Wednesday, January 25, 2017
Another Great Surplus Store Gone - Farewell Amble's
Amble's Metals. It was never on my A-List of places to visit but that was just because it was in such an inconvenient location. It was once on a proper street, just off of Franklin Avenue in South Minneapolis, but various freeway projects chopped the neighborhood up into isolated pockets, and it took some effort to even get to the place.
Ah, but it was usually worth it. Amble's was a complex of 19th century buildings jammed to the rafters with anything metal you could imagine. Pipes, gears, bolts, sheets of stuff. Pulleys, chains, drill bits, saw blades, as well as many objects that I could not identify at all.
Amble's was the kind of store where you never paid a normal price for anything. The owner, an irascible autocrat named Jim, had peculiar ideas on what things were worth. A beat up, vintage bit of machinery that would cost you a small fortune to resurrect might have a lofty and non negotiable price tag. A box of odd metal parts that were perfect for your latest robotics project might get a glance, a shrug, and "Three bucks" as an answer.
Sometimes I would stop in just for the entertainment value of wandering through thousands of square feet of dusty merchandise....just marveling at mysterious stuff pushed far back and high up onto endless tiers of rickety shelves. It had a very post apocalypse feel to it and I regret to say I have no pictures of this.
Because, when I swung by recently with a bit of time and a few vague shopping targets I found this:
Closed. The lights were off inside. Peering into a dusty window with security bars it looked as if the place still contained odds and ends, but there was no life left in it.
Looking down the row of miscellaneous buildings that were cobbled together to make this Surplus Emporium;
So what happened?
No doubt there was a lot of simple economics involved. Metal prices have plunged in recent years and to have your massive inventory suddenly be worth half as much is not a good thing. For the basic stuff people could just go to the local Big Box building supply store and get the item cheaper. And with negligible risk of tetanus. Also, this warren of junk filled buildings can't have been cheap to heat or to keep a functional roof over.
I have mentioned that the owner was something of a character. Although the internet oddly seems to contain no definitive history of Amble's Metals I have been able to glean a few details from sites and conversations devoted (slavishly devoted I might add) to vintage machinery. The most recent owner appears to have been a second generation Amble, so it seems likely that the enterprise was started back when this neighborhood contained many small factories and a big rail yard. These are mostly gone now, in the case of the factories they have fled to the suburbs, or to foreign shores.
Perhaps this comment summed it up best:
Jim always walks around with a wad of cash that would choke a horse. He needs the money - his wife is about 20 years younger and really stacked. He has a wide collection of hardware that he sells very cheaply by the pound depending on what they're made of. I think Jim must buy and sell stuff that never shows up in his store inventory. Jim can be crusty at times but I always enjoy seeing that big stogie stuck in his ugly mug. He's his own man and one of a vanishing breed.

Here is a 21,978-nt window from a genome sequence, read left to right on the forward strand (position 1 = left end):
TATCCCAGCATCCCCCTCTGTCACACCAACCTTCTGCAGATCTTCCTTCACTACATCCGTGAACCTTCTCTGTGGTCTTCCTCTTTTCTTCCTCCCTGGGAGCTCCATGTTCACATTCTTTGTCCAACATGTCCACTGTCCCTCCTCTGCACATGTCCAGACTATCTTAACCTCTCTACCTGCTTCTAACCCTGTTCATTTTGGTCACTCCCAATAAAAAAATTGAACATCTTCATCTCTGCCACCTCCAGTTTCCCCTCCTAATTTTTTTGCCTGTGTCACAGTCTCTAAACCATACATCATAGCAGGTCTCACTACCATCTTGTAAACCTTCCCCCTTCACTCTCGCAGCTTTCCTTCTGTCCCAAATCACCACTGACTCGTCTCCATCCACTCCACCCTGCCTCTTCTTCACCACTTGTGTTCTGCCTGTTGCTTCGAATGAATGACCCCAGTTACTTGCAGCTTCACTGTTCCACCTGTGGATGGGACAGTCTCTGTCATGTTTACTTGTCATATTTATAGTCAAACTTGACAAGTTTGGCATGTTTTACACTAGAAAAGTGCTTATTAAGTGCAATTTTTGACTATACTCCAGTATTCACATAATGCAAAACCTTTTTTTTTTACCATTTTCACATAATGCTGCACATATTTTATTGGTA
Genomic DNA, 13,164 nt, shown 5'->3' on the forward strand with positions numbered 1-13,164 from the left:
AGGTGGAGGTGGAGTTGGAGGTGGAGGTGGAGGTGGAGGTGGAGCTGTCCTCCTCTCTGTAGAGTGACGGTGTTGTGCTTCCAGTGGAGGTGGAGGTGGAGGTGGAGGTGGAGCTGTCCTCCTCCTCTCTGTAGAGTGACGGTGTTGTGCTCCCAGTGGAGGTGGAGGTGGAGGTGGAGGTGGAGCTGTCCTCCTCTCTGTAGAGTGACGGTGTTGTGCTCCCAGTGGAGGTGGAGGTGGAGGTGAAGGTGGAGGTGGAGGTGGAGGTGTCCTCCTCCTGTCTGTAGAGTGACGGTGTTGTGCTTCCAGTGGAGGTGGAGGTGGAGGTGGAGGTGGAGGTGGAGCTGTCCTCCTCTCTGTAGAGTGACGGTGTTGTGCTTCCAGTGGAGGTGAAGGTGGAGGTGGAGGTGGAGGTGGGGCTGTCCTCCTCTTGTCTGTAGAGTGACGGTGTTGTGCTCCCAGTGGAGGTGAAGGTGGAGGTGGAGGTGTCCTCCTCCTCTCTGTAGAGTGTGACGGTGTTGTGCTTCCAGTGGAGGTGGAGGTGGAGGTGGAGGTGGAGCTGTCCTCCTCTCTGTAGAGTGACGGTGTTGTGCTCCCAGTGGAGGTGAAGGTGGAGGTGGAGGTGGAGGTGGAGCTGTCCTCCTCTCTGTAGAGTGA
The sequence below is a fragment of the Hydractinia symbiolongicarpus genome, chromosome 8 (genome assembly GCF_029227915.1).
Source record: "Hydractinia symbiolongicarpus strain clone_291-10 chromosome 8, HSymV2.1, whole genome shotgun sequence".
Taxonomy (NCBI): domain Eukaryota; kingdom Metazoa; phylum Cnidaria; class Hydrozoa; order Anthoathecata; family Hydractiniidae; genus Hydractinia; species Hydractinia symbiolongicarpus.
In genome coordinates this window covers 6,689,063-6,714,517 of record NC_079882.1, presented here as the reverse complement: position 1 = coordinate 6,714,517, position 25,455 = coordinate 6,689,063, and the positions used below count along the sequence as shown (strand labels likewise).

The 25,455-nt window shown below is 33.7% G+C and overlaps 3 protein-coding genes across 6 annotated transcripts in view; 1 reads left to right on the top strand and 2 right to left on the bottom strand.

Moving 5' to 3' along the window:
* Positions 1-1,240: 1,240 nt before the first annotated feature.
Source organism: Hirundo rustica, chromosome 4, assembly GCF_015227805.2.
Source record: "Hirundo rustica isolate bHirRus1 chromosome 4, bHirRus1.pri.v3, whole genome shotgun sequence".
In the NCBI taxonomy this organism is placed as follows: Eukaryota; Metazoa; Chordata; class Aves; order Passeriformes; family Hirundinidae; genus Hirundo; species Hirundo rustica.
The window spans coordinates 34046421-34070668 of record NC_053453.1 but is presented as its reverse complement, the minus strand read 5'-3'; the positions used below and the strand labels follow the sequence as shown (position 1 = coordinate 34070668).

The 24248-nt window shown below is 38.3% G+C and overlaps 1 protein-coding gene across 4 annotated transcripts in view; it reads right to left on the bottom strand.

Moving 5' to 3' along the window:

Another commenter said that a friend of his would bring along a cute college aged female friend and that it seemed to allow for more latitude on negotiations. Machinery guys being relatively humor free I suspect his use of the term "wiggle room" was an inadvertent pun. But maybe not.
My first thought on discovering that the business was closed was "Damn, and I missed the sale!!" Indeed. It happened in May of 2016 when I was overseas. Jim Amble was said to be retiring after 42 years in the business. I wish him all the best, and can say that my interactions with him were always enjoyable. He was indeed "his own man". (Note, the founding Amble, his father, was also named Jim, and appears to have been even more of a character!)
And the site? A few months ago it was announced that it had been acquired by the Red Lake Band of Chippewa Indians. They are going to demolish what is harshly but accurately described as a group of "blighted buildings" and put up a very 21st century development. Mixed use as they say in chirpy ads. Apartments, a health care clinic and most interestingly their "Minneapolis Embassy". Native American tribes have a sort of quasi independent status in our legal system.
It all seems pretty slick, and if you look at the pretty pictures and read how it is adjacent to the new transit train station and a bike trail that is reportedly going in somewhere it sounds like progress. Of course the neighborhood that currently exists just beyond the boundaries of this little island is one of the worst in the city, but things change over time.
If change is a constant I think we are allowed our own opinions as to whether some aspects of it are good or bad. The clinic/residence/Embassy seen above will certainly have positive features. But our cities are full of complexes that look just like it. While places like Amble's are becoming rare treasures.
Maybe Jim Amble had it right when he argued for prices higher than some would prefer.
I have not seen any time line on when development will actually start. But when the bulldozers finally roll I have no doubt they will be unearthing odd bits of scrap metal everywhere. I also would like to imagine that years from now when everything is new and shiny, that you will still be able to detect the occasional faint whiff of cigar smoke.